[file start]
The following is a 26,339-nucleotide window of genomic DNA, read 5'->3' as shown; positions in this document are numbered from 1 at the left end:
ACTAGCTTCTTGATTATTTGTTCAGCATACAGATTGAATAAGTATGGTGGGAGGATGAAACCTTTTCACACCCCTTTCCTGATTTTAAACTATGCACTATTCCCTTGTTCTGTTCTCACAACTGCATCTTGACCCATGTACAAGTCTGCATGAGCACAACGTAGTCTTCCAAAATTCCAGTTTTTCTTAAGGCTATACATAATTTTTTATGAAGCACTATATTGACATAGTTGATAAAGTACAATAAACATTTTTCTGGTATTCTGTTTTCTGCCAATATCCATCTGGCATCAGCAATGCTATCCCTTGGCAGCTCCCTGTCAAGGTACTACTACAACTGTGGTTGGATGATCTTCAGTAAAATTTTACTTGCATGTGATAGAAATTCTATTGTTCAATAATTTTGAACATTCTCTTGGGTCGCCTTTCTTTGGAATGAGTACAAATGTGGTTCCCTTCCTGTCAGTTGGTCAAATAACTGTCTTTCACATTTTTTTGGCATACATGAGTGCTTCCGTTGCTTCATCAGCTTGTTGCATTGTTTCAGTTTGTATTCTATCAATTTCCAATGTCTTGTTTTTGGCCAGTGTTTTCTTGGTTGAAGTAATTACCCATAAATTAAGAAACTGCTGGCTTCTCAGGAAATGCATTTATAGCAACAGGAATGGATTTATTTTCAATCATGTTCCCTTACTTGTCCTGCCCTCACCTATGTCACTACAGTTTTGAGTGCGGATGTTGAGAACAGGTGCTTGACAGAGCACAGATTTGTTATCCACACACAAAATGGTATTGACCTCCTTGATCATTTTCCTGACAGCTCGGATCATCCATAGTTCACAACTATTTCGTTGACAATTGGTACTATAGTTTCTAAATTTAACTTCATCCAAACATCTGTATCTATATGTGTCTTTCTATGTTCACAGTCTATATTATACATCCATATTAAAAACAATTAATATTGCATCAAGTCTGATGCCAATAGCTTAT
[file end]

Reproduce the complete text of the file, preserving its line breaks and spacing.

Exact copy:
The following is a 26,339-nucleotide window of genomic DNA, read 5'->3' as shown; positions in this document are numbered from 1 at the left end:
ACTAGCTTCTTGATTATTTGTTCAGCATACAGATTGAATAAGTATGGTGGGAGGATGAAACCTTTTCACACCCCTTTCCTGATTTTAAACTATGCACTATTCCCTTGTTCTGTTCTCACAACTGCATCTTGACCCATGTACAAGTCTGCATGAGCACAACGTAGTCTTCCAAAATTCCAGTTTTTCTTAAGGCTATACATAATTTTTTATGAAGCACTATATTGACATAGTTGATAAAGTACAATAAACATTTTTCTGGTATTCTGTTTTCTGCCAATATCCATCTGGCATCAGCAATGCTATCCCTTGGCAGCTCCCTGTCAAGGTACTACTACAACTGTGGTTGGATGATCTTCAGTAAAATTTTACTTGCATGTGATAGAAATTCTATTGTTCAATAATTTTGAACATTCTCTTGGGTCGCCTTTCTTTGGAATGAGTACAAATGTGGTTCCCTTCCTGTCAGTTGGTCAAATAACTGTCTTTCACATTTTTTTGGCATACATGAGTGCTTCCGTTGCTTCATCAGCTTGTTGCATTGTTTCAGTTTGTATTCTATCAATTTCCAATGTCTTGTTTTTGGCCAGTGTTTTCTTGGTTGAAGTAATTACCCATAAATTAAGAAACTGCTGGCTTCTCAGGAAATGCATTTATAGCAACAGGAATGGATTTATTTTCAATCATGTTCCCTTACTTGTCCTGCCCTCACCTATGTCACTACAGTTTTGAGTGCGGATGTTGAGAACAGGTGCTTGACAGAGCACAGATTTGTTATCCACACACAAAATGGTATTGACCTCCTTGATCATTTTCCTGACAGCTCGGATCATCCATAGTTCACAACTATTTCGTTGACAATTGGTACTATAGTTTCTAAATTTAACTTCATCCAAACATCTGTATCTATATGTGTCTTTCTATGTTCACAGTCTATATTATACATCCATATTAAAAACAATTAATATTGCATCAAGTCTGATGCCAATAGCTTAT